Optical coherence tomography shows links with thickness
October 15, 2010
Results of a retrospective study analyzing images acquired by spectral-domain optical coherence tomography show that when compared with healthy control eyes, the subfoveal choroid is thinner in eyes with glaucoma and thicker in eyes with ocular hypertension.
Naples, FL-Results of a retrospective study analyzing images acquired by spectral-domain optical coherence tomography (SD-OCT) (Spectralis, Heidelberg Engineering) show that when compared with healthy control eyes, the subfoveal choroid is thinner in eyes with glaucoma and thicker in eyes with ocular hypertension, said Emily McCourt, MD, and Malik Y. Kahook, MD, at the 20th annual meeting of the American Glaucoma Society.
The results showed that compared with the controls, mean subfoveal choroidal thickness was 32.4 μm thinner in the glaucomatous eyes and 74.4 μm thicker in the ocular hypertensive eyes (p <0.05 for both comparisons). The data also were analyzed with the subfoveal choroidal thickness values grouped by patient instead of by individual eyes. The results showed the same patterns in terms of the relative thicknesses of the glaucomatous and ocular hypertensive eyes compared with the controls, although the differences were no longer statistically significant.
"However, these initial findings suggest subfoveal choroidal thickness holds promise as a clinically useful metric for determining glaucoma risk, diagnosis, and progression as well as for providing insight into disease pathophysiology," he continued.
Looking for new markers
The researchers at University of Colorado undertook the investigation of choroidal thickness in ocular hypertensive and glaucomatous eyes motivated by the need to identify new markers for glaucoma diagnosis, prognosis, and management, and considering mounting evidence that dysfunctional blood flow to the eye is important in the pathophysiology of glaucoma.
"Many patients with glaucoma have progressive disease despite having low IOP while many patients with ocular hypertension never develop glaucomatous optic nerve damage," Dr. Kahook said. "Therefore, factors other than IOP are clearly involved in the pathophysiology of glaucoma."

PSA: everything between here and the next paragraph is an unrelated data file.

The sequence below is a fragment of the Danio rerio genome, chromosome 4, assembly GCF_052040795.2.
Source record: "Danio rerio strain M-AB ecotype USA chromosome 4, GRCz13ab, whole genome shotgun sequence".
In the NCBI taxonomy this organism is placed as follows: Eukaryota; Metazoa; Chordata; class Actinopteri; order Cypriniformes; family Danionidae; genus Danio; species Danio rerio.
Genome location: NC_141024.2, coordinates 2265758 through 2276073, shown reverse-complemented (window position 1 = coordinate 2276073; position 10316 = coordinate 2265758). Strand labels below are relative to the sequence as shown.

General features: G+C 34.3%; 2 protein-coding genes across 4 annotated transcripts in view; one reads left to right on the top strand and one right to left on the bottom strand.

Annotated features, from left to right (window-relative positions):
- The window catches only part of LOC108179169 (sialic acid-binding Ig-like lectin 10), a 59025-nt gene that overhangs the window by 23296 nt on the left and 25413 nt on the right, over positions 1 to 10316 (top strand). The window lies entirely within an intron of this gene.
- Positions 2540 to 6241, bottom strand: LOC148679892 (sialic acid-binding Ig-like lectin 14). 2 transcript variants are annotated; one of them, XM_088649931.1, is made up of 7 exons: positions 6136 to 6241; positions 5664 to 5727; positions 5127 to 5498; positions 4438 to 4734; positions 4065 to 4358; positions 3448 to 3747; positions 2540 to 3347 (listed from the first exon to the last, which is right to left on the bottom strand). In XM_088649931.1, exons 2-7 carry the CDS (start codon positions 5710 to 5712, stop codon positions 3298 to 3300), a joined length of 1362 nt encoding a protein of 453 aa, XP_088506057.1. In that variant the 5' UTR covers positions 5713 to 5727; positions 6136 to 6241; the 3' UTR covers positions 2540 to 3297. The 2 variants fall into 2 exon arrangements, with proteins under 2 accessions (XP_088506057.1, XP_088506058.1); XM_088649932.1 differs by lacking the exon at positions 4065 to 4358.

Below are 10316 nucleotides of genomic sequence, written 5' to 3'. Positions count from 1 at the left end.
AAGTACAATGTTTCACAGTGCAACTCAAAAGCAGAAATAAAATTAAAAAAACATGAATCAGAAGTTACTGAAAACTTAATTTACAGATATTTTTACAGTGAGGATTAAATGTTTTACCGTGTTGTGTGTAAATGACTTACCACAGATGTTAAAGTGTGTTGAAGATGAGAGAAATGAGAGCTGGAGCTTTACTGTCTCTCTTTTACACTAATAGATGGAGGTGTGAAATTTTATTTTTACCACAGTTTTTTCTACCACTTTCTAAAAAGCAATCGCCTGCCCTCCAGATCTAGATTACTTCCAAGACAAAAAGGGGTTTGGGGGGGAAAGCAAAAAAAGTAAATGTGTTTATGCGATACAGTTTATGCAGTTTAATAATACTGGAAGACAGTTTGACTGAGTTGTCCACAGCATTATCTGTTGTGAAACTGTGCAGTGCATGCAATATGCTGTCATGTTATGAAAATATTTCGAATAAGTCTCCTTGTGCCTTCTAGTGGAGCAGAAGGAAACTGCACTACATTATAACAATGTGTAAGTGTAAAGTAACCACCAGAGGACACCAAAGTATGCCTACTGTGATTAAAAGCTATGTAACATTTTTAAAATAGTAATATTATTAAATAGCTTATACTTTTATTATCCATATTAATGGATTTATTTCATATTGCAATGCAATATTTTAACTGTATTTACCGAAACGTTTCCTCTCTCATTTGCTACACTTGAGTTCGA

Dr. McCourt, a second-year ophthalmology resident at the University of Colorado Denver, noted that "ocular blood flow and ocular perfusion pressure have been identified as possible links to the development of glaucoma. Since the choroid supplies blood to the prelaminar optic nerve head, choroidal thickness may be a surrogate measure of ocular blood flow."
Investigation of the potential association between choroidal thickness and glaucoma was first undertaken several decades ago, but those studies were done using ultrasound, which lacks adequate resolution to provide reproducible measurements, Dr. McCourt noted.
"Measurement reproducibility with ultrasound is no better than 25 μm, whereas it is on the order of 5 to 7 μm using the [proprietary SD-OCT], and this higher resolution enables identification of tissue layers and the boundaries of the anterior and posterior aspect of the choroid," she said.
Commenting on the potential relevance of the findings, Dr. Kahook postulated that glaucoma may develop in eyes with a thinner choroid that have less blood flow, whereas the thicker choroid in the ocular hypertensive eyes may represent more blood flow that is conferring a protective effect in the presence of higher IOP.
"We are not sure which comes first, the glaucoma or the change in choroidal thickness," he added. "Prospective longitudinal studies are needed to help answer this question and to validate our current findings."